The term “sales lead” means different things to different people because sales leads provide varying levels of detail and prospective customers have varying levels of interest in your offering.
Looking at the most common basis of comparison, a lead is an individual or a representative of a business who has provided a way for you to contact them by email, by phone, or in person. Presumably, this person has shown an actionable interest in what you offer.
Your Prospective Customers Hate Being a Lead
You and your sales team have learned, sometimes the hard way, that some leads want nothing to do with you, your product, or your service, and they don’t want to be leads either. You’ve also learned that it’s nothing personal. Usually.
Rather than being an indictment against you or company, it’s an understandable discontent with the way lead acquisition works, or how it has worked until recently. It’s a general feeling by prospective customers, by people, that they are being disrespected by the lead generation process, regardless of how courteous you and your team may be.
Nobody wants to be played as a fool, but that’s how many lead generation websites or call centers have treated your prospective customers. Prospective customers feel like they’re being tricked into providing information, then tagged and sorted on a conveyor belt at a processing center, stamped with quality grades like cuts of meat.
Some of your competitors have also abused these prospective customers by pitching before listening, selling without qualifying. By the time you contact a lead you’ve purchased, that person may be suspicious or hostile. Many won’t answer the phone, will hang up if they answer, and won’t respond to your emails.
And you paid good money for this.
Leads Can Cost A Small Fortune, or a Large One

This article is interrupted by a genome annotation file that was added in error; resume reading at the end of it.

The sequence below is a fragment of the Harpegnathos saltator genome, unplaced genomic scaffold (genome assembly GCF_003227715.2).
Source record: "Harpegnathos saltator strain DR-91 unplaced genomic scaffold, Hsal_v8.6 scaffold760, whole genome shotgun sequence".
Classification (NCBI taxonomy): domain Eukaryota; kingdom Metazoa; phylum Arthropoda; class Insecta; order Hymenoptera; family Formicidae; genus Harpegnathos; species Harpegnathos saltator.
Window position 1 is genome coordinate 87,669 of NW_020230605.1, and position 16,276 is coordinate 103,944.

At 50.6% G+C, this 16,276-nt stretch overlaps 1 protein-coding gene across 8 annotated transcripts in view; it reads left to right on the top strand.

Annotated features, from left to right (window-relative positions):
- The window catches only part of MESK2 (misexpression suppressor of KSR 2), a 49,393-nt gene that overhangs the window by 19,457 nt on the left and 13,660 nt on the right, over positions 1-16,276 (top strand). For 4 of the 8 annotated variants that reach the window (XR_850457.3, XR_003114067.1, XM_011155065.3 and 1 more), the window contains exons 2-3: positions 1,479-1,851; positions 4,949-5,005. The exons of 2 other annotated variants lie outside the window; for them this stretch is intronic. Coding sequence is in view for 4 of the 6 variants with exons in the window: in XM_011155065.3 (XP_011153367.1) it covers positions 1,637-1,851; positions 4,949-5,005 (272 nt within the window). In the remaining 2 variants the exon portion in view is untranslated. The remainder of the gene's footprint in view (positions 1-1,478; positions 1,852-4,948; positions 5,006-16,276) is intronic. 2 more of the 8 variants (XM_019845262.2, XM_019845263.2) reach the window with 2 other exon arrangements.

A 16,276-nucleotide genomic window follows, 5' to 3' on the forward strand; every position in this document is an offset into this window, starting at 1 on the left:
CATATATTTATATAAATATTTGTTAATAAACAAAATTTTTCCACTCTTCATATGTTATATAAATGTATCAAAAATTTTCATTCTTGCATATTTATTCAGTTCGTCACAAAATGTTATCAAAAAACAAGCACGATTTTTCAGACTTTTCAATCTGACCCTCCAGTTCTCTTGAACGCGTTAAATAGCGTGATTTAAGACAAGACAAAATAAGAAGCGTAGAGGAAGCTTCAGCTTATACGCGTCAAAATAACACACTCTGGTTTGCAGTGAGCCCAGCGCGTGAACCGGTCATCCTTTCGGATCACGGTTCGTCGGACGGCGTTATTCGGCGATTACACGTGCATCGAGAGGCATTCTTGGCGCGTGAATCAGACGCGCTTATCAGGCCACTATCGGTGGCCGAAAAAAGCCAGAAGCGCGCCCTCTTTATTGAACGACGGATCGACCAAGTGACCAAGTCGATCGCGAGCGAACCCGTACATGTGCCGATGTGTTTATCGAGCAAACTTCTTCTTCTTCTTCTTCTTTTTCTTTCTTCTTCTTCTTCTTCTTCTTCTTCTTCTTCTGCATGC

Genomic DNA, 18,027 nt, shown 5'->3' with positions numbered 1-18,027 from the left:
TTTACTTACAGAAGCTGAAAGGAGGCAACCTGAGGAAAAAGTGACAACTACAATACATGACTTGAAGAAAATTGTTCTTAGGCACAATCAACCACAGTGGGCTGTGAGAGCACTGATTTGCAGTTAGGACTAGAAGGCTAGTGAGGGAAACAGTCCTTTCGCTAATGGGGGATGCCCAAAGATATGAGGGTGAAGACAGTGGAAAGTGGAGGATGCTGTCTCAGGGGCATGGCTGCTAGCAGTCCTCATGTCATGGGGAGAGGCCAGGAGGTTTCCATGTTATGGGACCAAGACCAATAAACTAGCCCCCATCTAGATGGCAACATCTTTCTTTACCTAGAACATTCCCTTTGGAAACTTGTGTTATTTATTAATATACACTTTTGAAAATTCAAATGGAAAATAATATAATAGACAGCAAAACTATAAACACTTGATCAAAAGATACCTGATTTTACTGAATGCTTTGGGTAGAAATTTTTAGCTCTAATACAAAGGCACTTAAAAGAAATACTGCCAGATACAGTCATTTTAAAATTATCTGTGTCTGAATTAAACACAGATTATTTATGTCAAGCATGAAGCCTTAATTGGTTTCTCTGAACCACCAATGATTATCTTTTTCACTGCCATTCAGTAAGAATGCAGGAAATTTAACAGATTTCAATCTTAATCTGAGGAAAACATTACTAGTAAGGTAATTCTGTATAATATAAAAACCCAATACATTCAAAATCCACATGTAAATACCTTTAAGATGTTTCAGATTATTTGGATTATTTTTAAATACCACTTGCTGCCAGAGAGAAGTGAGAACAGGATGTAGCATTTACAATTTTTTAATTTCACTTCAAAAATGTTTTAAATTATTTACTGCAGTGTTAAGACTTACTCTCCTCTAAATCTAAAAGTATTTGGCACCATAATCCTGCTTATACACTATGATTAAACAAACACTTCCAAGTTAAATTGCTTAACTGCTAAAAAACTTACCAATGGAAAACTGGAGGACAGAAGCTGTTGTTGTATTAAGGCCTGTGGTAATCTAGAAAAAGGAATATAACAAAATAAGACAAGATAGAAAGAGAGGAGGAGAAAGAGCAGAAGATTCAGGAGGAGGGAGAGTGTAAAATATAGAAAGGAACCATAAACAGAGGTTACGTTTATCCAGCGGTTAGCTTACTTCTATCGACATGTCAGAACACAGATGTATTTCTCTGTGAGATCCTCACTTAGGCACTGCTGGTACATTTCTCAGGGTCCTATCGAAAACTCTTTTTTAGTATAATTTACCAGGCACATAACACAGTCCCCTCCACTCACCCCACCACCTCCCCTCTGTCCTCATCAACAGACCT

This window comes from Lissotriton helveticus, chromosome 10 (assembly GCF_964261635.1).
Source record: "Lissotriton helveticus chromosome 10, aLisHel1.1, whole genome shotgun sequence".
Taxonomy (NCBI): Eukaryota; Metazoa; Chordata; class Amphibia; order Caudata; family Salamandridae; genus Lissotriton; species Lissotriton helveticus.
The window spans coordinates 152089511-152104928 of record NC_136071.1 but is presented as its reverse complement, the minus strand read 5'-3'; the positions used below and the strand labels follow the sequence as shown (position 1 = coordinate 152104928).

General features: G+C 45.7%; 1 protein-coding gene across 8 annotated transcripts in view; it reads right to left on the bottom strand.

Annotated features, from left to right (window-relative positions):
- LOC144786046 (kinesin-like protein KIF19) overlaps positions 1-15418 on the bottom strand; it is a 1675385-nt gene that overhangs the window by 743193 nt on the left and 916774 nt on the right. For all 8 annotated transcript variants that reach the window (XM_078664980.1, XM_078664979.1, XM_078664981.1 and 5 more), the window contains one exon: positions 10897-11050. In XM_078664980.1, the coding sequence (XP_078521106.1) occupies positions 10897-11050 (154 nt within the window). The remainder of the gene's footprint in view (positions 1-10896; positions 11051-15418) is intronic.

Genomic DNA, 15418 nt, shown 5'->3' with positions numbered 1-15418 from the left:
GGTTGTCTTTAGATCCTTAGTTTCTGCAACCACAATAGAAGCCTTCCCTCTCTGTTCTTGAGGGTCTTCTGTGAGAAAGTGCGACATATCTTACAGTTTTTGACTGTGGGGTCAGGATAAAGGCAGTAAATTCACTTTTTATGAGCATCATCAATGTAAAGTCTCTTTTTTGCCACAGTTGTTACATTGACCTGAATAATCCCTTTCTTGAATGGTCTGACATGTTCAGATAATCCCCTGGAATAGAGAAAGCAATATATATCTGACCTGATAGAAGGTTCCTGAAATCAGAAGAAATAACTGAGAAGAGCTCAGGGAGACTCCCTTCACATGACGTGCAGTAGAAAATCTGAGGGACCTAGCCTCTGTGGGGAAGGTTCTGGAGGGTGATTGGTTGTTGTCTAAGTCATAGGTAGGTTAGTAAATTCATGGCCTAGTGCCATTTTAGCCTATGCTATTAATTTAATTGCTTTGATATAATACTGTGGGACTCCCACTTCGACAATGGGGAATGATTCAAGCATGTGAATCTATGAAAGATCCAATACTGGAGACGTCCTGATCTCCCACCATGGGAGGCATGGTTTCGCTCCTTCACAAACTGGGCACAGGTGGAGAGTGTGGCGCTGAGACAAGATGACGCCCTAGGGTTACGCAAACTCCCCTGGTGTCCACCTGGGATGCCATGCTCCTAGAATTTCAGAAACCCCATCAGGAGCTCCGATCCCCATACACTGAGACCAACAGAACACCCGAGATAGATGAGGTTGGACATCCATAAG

The cost of a lead varies by industry, by quality, by lead source and by other ethereal qualities dreamed up by the lead generation and advertising industries.
To use the insurance industry as an example, the cost of an internet lead to an agent is between $10 to $20 per lead. These prices represent non-exclusive leads for insurance lines such as homeowners insurance or auto insurance. Life insurance leads, annuity leads, or exclusive leads will cost more.
Buying the lead is only the first part in calculating the true cost of that lead and of a customer. Once the lead is in hand, you still have to pay someone to contact that prospective customer and calculate sales closing rates versus your expected profit for a new customer or client.
Bad Sales Leads Happen to Good Businesses
How many times have you seen the same names provided by a lead company week after week?
How many times have you contacted the prospective customer provided by a lead company only to be told that they didn’t fill out any forms and aren’t interested?
Some people have told you they not only aren’t interested, but only filled out the form for a chance to win a trip, money, or a free iPad.
How many times have you been told that you’ve dialed the wrong number, or that the person on your high-quality lead hasn’t lived there in years?
Now you have to pay someone to keep track of all those bad leads, request credit for them, and then keep track of which leads were or weren’t credited. At the same time, more bad leads keep rolling in from the lead providers.
You need to keep adding customers both to grow your business and to prevent it from shrinking though attrition. Five percent of local customers will move to a different market each year. Others will be wooed by competitors or leave for other reasons.
Buying leads can seem like a necessary evil, but it doesn’t have to be the primary way you gain new business.
Content Marketing Makes Heroes and Wins Over Hardened Hearts
Content marketing changes the relationship between you and the prospective customer. Instead of beginning the relationship in a sometimes adversarial way, and having to first win the customer’s confidence before you’ve any hope of moving the conversation forward, you are instead providing value with no cost or obligation by the customer.
You’re creating goodwill, lowering apprehension in the same way that a kind smile can warm a greeting. The entire tone of the conversation changes for the better as you’ve already established some credibility, some trust, or birthed its beginnings by removing doubt and suspicion.
People love it when you solve their problems and answer their questions honestly.